Many of our subscribers told us that this year, they're most interested in learning about how to attract high-value visitors & guests. Traveling is a privilege for many, but even amongst recessions, people will find ways to save up and see the world or spend on luxury goods.
In fact, there are now reports that are showing that Gen Z-ers are saving money by living with their parents and (instead of putting that money towards savings) are splurging on big retail purchases and travels. Let’s face it: most people aren’t wise with their hard-earned cash. Household savings rates surged in 2020 and 2021 but are now below what they were in 2019 in the US. Ouch.
So while household income is one indicator of wealth, it isn’t always a worthwhile indicator to focus on when you’re trying to figure out who the high-value guests are. Propensity to spend might just be the better thing to look at.
And last summer, Google and Bain & Co explored just that. They found that ‘high roller’ travelers (people with a very high propensity to spend) are more likely to travel long distances and spend more than average. Voracious travelers also had a high propensity to spend, and these tend to be your younger, digital savvy consumers who seek out the best accommodations, experiences, and services.
And then you have comf-trotters (those primarily interested in relaxing), sports enthusiasts (those seeking out physical activity), and lazy voyagers (older, seeking quiet) all of whom are a bit tighter with the purse strings.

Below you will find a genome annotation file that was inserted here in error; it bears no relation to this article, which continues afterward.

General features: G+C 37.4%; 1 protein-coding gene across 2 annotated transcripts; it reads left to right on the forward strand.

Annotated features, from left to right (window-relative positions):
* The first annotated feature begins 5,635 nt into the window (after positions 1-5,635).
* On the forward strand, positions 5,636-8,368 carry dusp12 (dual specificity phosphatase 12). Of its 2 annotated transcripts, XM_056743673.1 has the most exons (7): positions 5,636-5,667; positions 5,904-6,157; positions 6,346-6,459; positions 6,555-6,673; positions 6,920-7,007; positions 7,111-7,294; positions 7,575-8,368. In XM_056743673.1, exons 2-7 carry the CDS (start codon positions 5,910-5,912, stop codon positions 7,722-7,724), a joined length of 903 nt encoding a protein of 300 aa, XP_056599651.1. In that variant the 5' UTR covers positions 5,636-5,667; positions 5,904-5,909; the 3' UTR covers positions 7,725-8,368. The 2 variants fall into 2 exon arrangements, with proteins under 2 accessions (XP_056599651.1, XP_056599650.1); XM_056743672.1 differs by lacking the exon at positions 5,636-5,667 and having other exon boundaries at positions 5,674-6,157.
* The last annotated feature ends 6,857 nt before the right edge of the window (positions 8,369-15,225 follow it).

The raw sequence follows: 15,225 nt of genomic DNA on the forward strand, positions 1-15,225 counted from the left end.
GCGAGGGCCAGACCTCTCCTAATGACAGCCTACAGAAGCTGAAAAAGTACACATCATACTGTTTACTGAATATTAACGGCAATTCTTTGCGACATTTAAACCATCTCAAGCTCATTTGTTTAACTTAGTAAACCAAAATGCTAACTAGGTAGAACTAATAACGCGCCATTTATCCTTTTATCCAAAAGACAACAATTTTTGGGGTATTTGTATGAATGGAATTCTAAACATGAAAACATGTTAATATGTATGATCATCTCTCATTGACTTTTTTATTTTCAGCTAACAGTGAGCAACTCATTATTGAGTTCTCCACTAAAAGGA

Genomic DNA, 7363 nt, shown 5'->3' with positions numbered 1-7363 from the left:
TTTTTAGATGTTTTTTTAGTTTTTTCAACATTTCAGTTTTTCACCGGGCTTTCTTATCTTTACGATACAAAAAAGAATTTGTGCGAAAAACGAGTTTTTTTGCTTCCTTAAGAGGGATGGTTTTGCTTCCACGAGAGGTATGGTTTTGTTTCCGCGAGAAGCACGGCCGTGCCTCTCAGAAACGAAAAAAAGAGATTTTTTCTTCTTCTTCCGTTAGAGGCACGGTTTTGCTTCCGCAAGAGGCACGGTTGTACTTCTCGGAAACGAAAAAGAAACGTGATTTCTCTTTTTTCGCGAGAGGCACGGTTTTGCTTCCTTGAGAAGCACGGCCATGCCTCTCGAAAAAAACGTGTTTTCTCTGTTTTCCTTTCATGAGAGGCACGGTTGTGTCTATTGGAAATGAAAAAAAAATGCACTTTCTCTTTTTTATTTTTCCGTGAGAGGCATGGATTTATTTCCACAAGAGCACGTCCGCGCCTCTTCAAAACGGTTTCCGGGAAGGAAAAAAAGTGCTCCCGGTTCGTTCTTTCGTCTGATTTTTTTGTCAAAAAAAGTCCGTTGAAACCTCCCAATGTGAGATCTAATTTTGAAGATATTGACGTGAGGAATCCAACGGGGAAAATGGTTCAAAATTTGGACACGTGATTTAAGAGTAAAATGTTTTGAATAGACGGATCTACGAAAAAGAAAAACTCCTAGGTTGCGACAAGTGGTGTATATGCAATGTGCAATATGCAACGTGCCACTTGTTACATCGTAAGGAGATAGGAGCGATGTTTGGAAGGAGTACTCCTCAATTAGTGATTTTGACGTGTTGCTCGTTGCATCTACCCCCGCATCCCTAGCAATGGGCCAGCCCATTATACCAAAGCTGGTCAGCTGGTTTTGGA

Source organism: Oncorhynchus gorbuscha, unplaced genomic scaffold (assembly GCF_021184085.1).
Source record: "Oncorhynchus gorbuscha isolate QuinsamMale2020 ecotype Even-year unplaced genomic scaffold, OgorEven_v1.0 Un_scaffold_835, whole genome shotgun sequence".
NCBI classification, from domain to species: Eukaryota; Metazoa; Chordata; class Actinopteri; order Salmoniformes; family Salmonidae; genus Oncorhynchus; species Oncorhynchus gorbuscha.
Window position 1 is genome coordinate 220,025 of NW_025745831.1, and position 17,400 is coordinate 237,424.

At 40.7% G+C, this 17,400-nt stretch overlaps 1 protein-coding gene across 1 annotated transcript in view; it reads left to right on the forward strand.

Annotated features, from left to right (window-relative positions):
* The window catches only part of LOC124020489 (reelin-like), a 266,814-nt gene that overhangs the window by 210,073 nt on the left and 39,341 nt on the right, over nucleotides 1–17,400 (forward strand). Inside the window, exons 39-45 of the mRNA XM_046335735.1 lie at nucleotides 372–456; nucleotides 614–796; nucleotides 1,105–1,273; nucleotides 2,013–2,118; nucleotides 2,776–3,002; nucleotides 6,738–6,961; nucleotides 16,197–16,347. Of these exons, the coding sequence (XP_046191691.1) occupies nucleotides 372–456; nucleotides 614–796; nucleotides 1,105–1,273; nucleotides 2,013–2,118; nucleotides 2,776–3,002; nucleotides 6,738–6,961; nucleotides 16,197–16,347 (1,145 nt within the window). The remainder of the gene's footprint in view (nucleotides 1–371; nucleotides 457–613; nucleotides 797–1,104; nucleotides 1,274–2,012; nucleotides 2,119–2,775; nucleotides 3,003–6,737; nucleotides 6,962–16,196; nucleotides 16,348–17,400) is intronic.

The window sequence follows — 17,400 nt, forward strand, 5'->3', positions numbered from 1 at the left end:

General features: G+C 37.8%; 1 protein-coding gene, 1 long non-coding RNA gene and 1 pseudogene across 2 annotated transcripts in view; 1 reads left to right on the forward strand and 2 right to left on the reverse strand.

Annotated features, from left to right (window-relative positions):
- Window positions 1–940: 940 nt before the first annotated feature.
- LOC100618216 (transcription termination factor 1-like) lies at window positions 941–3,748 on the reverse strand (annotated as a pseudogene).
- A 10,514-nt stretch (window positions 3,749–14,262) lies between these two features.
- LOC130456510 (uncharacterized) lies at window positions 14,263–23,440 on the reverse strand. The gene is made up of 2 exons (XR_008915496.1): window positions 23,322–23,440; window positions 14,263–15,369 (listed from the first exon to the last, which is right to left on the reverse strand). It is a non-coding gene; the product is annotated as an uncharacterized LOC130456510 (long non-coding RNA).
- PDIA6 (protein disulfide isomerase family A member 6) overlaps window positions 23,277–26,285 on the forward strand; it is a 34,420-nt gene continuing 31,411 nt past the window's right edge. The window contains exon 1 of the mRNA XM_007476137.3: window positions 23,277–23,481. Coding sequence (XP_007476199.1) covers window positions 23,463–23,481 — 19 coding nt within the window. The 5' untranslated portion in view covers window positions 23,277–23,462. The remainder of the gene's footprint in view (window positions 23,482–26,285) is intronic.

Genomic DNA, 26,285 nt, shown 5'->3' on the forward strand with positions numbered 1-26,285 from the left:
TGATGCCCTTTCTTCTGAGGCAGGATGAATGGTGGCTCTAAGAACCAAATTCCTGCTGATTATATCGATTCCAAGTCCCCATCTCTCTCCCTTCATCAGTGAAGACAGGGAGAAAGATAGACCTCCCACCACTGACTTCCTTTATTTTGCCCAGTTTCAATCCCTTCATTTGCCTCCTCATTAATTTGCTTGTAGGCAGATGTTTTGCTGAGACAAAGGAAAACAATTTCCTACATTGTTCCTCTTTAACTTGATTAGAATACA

After comparing all five of these ‘archetypes’ it became clear to us that the high roller and voracious traveler had two very important things in common (besides propensity to spend): a high priority of discovery and exotic locations.
And this prompted an important question for us: if discovery is a key part of what high-value travelers are seeking, what’s it really all about? In this study it’s been labeled as “wanting to learn more about the destination”.
But why are people willing to pay more to learn about a destination? What’s the intrinsic value in that? Have you ever stopped to wonder why discovery is such an essential part of travel? Why people care about what’s going on halfway across the world and how those people live their lives? And what is the link between people’s propensity to spend and their thirst for discovery?
The answers to these questions will help us all become better experience designers. And while we don’t have all the answers, we believe it has to do with a few key things:
Dopamine moves us towards our goals and it’s the way we track pleasure, success, and whether we’re doing well or poorly. It is the universal currency of foraging, seeking and wanting more, according to neuroscientist, Andrew Huberman. Dopamine is the ‘feel good’ hormone that provides the same sense of pleasure and reward. So, our brains and bodies actually crave this process of seeking and uncovering novel insights – it’s part of our physical makeup!